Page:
Wednesday, January 31, 2007

Overheard: An Invitation to Break with Cliche

I overheard this at school today:

"I can't do s---."
"Try excellence."

Monday, January 29, 2007

Not a Call for Sanitized Art

After listening to a certain popular song multiple times (sometimes from the burned CD and more than I would like from the auto-repeat in my mind), it made me think of hygienic art. This particular song struck me as painful and self-absorbed. I understand the idea of art-as-therapy; I understand the concept of catharsis. I also wonder if some art isn't like personal hygiene--essential to perform but best kept private.

"Sailing to Byzantium" with Pet Fish

On Saturday my son was saying how he would like a pet fish. I had a few very temporary goldfish once, and a betta that bore with me for several months, but I am not worthy of pets. I was thinking I could suggest an alternative to my son: perhaps of something like the mechanical fish tank I saw at a dollar store once, which lead me to Yeats's "Sailing to Byzantium" and an insight: the desire for the mechanical bird in an artificial tree is perhaps not only a desire for the invented immutable (a good received reading of the poem), but also for beauty without responsibility and risk.

Saturday, January 20, 2007

Sandy Smith on the Web

The following visual argument is shared by permission of its creator, Sandy Smith. I love the ambiguity.

Brothers Karamazov on Offended Language and Online Communication

On Offended Language: (yes, offended, not offensive; though what is offensive is so because it is offended)

"Stupidity is brief and artless, while intelligence wriggles and hides itself. Intelligence is a knave, but stupidity is honest and straightforward" (Ivan; a troubled soul, an unreliable commentator; book 5 chapter 3).

(Perhaps I ought not to have said this; honest and straightforward are the words "Judge not, that ye be not judged." Perhaps I wish to critique any abrasive words that come from a position of suspect moral certainty--including those heard on talk radio and from my own mouth.)

On Online Communication:

"For any one to love a man, he must be hidden, for as soon as he shows his face, love is gone" (Ivan, book 5 chapter 4).

"Father Zossima has talked of that more than once . . . He, too, said that the face of a man often hinders many people not practised [sic] in love, from loving him. But yet there's a great deal of love in mankind, and almost Christ-like love" (Alyosha, book 5 chapter 4). (Note: that Alyosha, and even more strongly, Zosssima corroborates Ivan, gives high credibility to the notion; Emerson's maxim resonates: "thy love afar is spite at home.")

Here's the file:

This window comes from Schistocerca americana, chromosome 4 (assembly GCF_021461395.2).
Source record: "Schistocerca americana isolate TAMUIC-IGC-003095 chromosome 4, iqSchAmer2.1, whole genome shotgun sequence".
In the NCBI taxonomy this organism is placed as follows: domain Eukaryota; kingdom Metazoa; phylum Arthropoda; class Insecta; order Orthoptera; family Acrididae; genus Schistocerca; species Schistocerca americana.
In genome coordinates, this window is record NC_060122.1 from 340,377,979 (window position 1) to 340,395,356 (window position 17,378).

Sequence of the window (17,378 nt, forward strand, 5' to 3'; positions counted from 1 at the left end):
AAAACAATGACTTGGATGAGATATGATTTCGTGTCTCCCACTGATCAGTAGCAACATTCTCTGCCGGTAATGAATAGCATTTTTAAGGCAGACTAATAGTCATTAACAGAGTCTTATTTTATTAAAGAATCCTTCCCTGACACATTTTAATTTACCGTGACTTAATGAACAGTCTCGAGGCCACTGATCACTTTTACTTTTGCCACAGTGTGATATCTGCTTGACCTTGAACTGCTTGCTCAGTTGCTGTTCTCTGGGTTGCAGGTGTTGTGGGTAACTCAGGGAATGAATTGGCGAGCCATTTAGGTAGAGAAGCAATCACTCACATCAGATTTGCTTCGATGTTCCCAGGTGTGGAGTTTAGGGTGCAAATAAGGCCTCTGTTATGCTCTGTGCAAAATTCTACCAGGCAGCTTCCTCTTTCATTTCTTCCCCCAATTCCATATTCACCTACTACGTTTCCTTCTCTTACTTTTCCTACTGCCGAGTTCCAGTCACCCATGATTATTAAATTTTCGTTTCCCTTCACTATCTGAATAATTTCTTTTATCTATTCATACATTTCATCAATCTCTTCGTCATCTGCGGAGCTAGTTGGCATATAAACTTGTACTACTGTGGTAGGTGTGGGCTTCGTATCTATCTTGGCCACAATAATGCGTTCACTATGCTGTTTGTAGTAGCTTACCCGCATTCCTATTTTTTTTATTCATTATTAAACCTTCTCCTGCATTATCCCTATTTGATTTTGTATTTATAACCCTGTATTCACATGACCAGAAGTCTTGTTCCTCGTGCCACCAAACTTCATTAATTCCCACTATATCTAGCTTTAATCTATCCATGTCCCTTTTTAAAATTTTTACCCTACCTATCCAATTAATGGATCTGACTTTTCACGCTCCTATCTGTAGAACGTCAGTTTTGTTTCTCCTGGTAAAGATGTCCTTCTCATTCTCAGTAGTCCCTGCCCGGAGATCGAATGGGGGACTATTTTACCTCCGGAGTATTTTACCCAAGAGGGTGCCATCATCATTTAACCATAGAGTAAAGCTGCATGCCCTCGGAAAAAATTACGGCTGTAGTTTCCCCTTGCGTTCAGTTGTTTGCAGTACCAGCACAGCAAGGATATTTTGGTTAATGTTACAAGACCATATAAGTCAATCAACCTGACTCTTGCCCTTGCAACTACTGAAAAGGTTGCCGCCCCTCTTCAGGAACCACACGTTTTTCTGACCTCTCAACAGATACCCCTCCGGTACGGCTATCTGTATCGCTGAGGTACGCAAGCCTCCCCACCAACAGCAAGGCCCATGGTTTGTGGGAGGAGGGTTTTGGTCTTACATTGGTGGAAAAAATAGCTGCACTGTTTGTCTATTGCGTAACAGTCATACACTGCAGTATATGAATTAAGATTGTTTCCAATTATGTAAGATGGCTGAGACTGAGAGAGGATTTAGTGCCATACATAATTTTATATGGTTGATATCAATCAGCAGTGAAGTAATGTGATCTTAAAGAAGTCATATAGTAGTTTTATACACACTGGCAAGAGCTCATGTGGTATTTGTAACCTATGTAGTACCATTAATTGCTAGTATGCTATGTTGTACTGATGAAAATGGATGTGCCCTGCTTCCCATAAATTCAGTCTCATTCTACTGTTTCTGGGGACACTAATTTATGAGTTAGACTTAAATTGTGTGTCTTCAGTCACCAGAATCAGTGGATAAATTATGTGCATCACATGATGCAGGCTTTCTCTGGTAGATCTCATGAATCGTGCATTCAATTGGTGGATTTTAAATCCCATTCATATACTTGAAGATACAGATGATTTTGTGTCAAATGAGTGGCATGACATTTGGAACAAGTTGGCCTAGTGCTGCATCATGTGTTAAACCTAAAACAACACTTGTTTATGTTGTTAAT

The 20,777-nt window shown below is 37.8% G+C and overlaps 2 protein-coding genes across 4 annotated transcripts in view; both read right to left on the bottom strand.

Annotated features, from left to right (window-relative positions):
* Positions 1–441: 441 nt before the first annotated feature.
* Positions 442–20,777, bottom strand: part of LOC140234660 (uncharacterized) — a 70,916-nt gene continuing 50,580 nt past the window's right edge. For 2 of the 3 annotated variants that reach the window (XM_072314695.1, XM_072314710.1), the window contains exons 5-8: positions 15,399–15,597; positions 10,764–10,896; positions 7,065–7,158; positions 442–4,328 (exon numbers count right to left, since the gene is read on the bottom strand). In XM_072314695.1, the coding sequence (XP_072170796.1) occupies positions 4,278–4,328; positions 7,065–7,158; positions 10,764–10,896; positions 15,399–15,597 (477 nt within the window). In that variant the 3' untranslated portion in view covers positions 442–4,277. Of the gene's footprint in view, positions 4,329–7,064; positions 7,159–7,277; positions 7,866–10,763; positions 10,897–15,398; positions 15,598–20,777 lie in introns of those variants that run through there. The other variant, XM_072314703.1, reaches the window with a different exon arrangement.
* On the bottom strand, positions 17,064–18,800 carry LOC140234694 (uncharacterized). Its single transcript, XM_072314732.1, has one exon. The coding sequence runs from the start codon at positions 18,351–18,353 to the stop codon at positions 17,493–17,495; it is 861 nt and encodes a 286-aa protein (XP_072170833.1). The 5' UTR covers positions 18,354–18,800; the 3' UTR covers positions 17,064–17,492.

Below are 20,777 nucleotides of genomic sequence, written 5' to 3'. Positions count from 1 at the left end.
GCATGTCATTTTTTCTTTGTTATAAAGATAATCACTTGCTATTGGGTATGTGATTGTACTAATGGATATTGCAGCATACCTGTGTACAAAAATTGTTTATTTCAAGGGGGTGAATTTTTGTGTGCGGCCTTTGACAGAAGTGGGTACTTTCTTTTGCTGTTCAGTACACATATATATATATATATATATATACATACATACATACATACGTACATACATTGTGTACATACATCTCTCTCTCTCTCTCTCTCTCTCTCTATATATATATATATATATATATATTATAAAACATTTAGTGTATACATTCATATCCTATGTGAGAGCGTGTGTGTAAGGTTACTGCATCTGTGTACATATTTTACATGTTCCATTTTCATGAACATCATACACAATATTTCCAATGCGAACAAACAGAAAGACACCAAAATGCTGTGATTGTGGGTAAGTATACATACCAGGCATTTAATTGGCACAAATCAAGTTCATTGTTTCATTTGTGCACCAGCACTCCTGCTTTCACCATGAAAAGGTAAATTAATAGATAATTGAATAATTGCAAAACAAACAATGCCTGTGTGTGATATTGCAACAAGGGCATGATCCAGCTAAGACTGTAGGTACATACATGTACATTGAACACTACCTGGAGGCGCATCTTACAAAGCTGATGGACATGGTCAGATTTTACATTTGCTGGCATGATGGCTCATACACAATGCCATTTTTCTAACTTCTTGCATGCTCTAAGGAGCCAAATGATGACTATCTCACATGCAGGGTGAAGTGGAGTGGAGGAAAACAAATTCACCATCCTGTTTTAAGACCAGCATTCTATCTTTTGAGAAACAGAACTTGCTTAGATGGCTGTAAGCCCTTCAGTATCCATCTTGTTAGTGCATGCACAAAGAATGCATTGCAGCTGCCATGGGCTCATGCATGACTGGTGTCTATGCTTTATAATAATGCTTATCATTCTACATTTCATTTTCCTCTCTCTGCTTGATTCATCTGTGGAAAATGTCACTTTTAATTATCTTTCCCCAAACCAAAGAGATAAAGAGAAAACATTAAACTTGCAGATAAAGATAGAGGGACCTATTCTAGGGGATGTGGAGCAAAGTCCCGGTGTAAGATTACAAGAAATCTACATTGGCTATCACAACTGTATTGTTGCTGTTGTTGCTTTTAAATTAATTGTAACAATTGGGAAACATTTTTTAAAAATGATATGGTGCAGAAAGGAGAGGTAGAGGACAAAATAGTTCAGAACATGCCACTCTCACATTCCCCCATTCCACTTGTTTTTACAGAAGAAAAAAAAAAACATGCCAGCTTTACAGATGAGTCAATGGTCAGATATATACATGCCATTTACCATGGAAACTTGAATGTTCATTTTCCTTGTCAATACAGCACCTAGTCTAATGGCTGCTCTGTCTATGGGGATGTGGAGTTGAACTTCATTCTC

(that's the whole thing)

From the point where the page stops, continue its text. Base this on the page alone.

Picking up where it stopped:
(These statements help me understand why sometimes it seems so much
easier to be pleasant and compassionate online than in a face-to-face. Partially it's an issue of timing and control of communication/interaction. Better start studying Levinas again.)

Tuesday, January 09, 2007

Ars Longa, Vita Longa

You can tell from my title that a little Latin is a dangerous thing.

On two recent contentious occasions I pulled the same cliché on my children: be nice to each other because "life is short." The same reply both times from the eight-year-old was no it isn't. She's right; it takes me directly to Flannery O'Connor's "The Enduring Chill," in which the aesthetically miserable protagonist is happy to be dying so he can make his mother feel bad; when he finds out he isn't dying but will be suffering from a chronic disorder, his reality shifts and he must (or is privileged) to deal with his family feelings.

Perhaps some unexpected event could separate us from our family members, in which case treating them right each day would certainly show appreciation for the other and minimize regret.

More realistically, we should be nice to each other because life is usually long, and to live it in hatred and contention, to live it without turning the heart, would leave the familiar world utterly wasted.